Booby Traps Series: VBAC is a breastfeeding issue. Lack of access to VBAC is a Booby Trap for millions of moms.

Pregnant_profile_IIIThe Listening to Mothers III survey, published by Childbirth Connection this month, contained a set of sobering statistics.

This survey found that, while moms’ interest in VBAC is increasing (from 45% to 48%), “the proportion of women with a prior cesarean who reported a lack of access to VBAC grew to 56% in the current survey from 42% a decade earlier.”

How is that related to breastfeeding?  It’s a big old Booby Trap.  I’ll explain.

Between 1996 and 2007, VBAC births fell from 28.3% to 8.7%.  And that’s a key reason why, according to the CDC, the cesarean birth rate in the U.S. hovers near an all-time high, at 33% in 2010.  This despite the fact, according to the National Institutes of Health, the success rate of VBAC has remained constant at about 74%.

An estimated half of all U.S. hospitals do not permit women to attempt a VBAC.  How do we know?  The International Cesarean Awareness Network (ICAN) conducted a grassroots data collection effort, in which each delivery hospital in the country was contacted by ICAN members.  They found that 30% of hospitals had an outright VBAC ban.  Another 20% had a “de facto ban” – these hospitals didn’t have a formal prohibition, but there was no provider at the hospital would would attend a VBAC.  And of the remaining 50%, they estimated that only 10% of the surveyed hospitals were actually VBAC supportive.

So how is lack of access to VBAC a Booby Trap?

(But before we get into this discussion, I want to say that having a cesarean birth certainly doesn’t doom your chances of breastfeeding.  Many, many mothers, including myself, have breastfed without incident after a cesarean birth.  But when we evaluate policies and practices that impact breastfeeding, we need to broaden our view beyond personal experience and examine the research on large groups of women.  That’s what I’m doing in this post.)

It’s been clear for some time that cesarean birth poses challenges when it comes to breastfeeding.  Linda Smith, in The Impact of Birthing Practices on Breastfeeding compiled research showing an association between cesarean birth and many breastfeeding issues, including:

  • Significant delays in initiating the first feeding
  • Increased risk of separation from mother following birth, and increased risk of baby being admitted to the NICU
  • Delayed onset of mature milk supplies (“milk coming in”)
  • For babies:  altered sucking patterns, decreased neurological responses in the first two days, increased risk of respiratory problems in babies born by cesarean without labor, respiratory distress, low blood sugar, higher risk of infection in babies born by cesarean before 39 weeks gestation
  • For mothers:  a longer and more painful recovery, lower oxytocin and prolactin levels in the early postpartum period, increased risk of rehospitalization and infection, higher rates of anxiety and stress, higher risk of exposure to medications of concern

And possibly as a consequence, research has found that mothers who have had cesarean births:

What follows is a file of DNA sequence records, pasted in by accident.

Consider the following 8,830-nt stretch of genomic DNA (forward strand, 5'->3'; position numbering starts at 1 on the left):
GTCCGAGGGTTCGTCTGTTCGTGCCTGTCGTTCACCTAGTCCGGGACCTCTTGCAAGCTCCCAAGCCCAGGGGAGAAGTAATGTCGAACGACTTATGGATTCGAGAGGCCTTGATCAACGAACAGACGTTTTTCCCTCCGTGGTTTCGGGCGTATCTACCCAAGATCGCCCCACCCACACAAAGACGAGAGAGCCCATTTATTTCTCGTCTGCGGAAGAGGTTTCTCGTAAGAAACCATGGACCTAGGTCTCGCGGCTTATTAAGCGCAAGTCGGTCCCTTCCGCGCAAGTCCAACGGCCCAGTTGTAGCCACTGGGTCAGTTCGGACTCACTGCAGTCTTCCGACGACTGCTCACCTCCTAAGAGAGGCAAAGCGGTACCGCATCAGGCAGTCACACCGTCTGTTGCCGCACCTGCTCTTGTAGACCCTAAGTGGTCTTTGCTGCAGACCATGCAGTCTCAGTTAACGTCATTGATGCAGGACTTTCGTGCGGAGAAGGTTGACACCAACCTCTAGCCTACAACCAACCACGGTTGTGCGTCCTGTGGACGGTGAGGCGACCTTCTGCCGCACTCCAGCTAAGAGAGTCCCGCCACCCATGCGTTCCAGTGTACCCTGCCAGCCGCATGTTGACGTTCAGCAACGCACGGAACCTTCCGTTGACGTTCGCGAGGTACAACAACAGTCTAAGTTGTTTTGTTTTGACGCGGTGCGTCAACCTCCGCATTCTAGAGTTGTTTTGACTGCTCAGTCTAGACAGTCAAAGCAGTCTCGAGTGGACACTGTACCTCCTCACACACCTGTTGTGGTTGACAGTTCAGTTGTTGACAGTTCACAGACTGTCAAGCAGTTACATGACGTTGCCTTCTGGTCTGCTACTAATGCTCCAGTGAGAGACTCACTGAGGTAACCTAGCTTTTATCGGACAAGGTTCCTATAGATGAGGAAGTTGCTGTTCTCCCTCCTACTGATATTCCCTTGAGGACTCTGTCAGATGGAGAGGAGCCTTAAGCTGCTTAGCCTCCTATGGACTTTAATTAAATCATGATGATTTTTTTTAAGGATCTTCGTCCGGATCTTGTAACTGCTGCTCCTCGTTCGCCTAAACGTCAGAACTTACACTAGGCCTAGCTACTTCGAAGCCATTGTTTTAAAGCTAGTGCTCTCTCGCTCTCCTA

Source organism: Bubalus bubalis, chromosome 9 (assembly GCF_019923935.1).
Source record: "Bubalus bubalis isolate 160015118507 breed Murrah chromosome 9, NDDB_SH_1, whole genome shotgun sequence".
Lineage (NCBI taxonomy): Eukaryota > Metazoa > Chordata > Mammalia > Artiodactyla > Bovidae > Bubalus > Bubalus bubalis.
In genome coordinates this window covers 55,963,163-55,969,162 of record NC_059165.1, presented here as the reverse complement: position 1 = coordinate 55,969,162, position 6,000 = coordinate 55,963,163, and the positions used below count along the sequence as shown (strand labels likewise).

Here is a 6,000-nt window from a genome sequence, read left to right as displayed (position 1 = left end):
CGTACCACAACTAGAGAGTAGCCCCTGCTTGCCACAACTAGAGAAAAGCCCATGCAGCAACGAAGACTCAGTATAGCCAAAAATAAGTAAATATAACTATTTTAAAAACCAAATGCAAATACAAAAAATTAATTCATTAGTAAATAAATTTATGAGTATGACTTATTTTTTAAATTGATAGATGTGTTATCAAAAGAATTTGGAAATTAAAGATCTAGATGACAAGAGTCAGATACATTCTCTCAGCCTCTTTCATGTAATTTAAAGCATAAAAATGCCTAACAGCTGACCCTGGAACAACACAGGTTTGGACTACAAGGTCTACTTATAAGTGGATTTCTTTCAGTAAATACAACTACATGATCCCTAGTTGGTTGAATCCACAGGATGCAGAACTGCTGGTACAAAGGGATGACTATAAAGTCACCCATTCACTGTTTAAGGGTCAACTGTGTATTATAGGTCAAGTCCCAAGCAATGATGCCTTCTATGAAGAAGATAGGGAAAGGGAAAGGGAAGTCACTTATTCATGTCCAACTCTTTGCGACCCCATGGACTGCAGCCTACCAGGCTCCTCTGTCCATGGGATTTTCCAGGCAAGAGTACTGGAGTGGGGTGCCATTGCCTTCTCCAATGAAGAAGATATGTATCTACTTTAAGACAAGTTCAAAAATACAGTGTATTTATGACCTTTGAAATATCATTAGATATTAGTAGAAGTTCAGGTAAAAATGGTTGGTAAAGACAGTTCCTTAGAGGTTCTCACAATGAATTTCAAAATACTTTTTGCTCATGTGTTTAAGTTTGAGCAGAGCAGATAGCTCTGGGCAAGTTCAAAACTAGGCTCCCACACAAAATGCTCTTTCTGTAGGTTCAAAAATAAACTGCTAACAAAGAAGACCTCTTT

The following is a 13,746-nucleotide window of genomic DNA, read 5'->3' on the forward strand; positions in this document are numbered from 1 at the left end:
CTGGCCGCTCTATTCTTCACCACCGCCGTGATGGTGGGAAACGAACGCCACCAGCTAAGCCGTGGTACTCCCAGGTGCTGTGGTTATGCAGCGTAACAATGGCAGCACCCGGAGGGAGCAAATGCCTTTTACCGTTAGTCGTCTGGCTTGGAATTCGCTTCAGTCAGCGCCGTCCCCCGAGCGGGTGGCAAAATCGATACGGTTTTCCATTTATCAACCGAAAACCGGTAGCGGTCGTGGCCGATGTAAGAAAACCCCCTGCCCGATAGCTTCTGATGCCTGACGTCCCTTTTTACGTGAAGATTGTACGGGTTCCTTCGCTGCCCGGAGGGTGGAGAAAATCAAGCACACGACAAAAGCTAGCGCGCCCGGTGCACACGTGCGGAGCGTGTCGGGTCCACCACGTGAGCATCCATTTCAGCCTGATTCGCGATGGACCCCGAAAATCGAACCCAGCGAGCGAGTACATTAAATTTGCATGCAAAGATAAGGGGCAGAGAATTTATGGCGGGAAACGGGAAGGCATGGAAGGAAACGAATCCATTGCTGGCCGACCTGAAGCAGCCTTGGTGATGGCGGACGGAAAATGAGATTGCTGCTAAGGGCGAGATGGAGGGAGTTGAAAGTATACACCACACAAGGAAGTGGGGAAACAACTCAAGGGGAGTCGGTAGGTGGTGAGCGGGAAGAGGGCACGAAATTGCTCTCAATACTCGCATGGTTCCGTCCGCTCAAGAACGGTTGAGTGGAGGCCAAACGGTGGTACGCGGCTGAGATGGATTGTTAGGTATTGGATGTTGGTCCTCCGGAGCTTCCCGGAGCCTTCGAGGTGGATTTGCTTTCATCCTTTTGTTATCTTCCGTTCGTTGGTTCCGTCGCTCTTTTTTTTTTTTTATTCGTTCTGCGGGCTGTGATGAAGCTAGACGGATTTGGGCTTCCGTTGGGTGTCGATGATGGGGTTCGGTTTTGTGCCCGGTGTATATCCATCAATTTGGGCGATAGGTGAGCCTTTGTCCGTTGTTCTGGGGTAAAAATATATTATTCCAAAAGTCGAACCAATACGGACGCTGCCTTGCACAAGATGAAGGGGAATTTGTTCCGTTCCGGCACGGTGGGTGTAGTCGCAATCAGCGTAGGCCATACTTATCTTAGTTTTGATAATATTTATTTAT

• Are more likely to have stopped breastfeeding within the first two weeks postpartum
  • Are more likely to not be breastfeeding at 2 months

Having a cesarean without labor, as in the case of scheduled CBACs, is independently associated with breastfeeding problems, such as lower rates of initiation, greater newborn weight loss, and reduced fetal endorphins and less endorphins (which act as pain killers) in breastmilk.  Research has also found that babies born by cesarean without labor are more likely to be delivered early – a risk factor in itself for a number of breastfeeding related problems.

A new study comparing breastfeeding outcomes of VBAC, planned CBAC, and trial of labor ending in cesarean (TOL/CBAC), offers an illustration of this effect on a large sample of women:

Women delivered by successful VBAC were 47% more likely to initiate breastfeeding than women delivered by scheduled repeat cesarean. Women who ultimately delivered by cesarean section with unsuccessful trial of labor were also more likely to breastfeed than women with a scheduled repeat cesarean section (61% vs. 58.7%, respectively). [Breastfeeding rates :  VBAC 66.6%; TOL/CBAC 61.3%; scheduled CBAC 58.9%]

It’s certainly possible that women who want to have a VBAC are also more likely to want to breastfeed, and this study did not collect information on prenatal breastfeeding intentions (one author tells me that such a survey is planned).  But looking at the cesarean-after-trial-of-labor number compared to the scheduled cesarean number is where it gets interesting.

If this were all about intention to breastfeed, and mothers trying for a VBAC were more likely to intend to breastfeed, wouldn’t you expect to see rates for the TOL/CBAC mothers clustered together with the VBAC mothers, since they headed into labor with the same intentions?  Instead, they’re clustered with the planned CBAC mothers.  To me, this suggests that something else – perhaps the associations noted – is at play.

The American Pregnancy Association estimates that 90% of women with prior cesareans are candidates for VBAC.  And the NIH estimates that 74% of the women who attempt a VBAC will end up delivering vaginally.

But that is simply not the case for millions of mothers each year.  And that’s the Booby Trap – that lack of access to VBAC is causing mothers to struggle unnecessarily with breastfeeding.

Did you have a trial of labor after cesarean, VBAC, or CBAC?  Were you unable to find a provider who would attend a VBAC?  Did your birth experience affect your breastfeeding experience?



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4 Comments | Last revised on 05/28/2013


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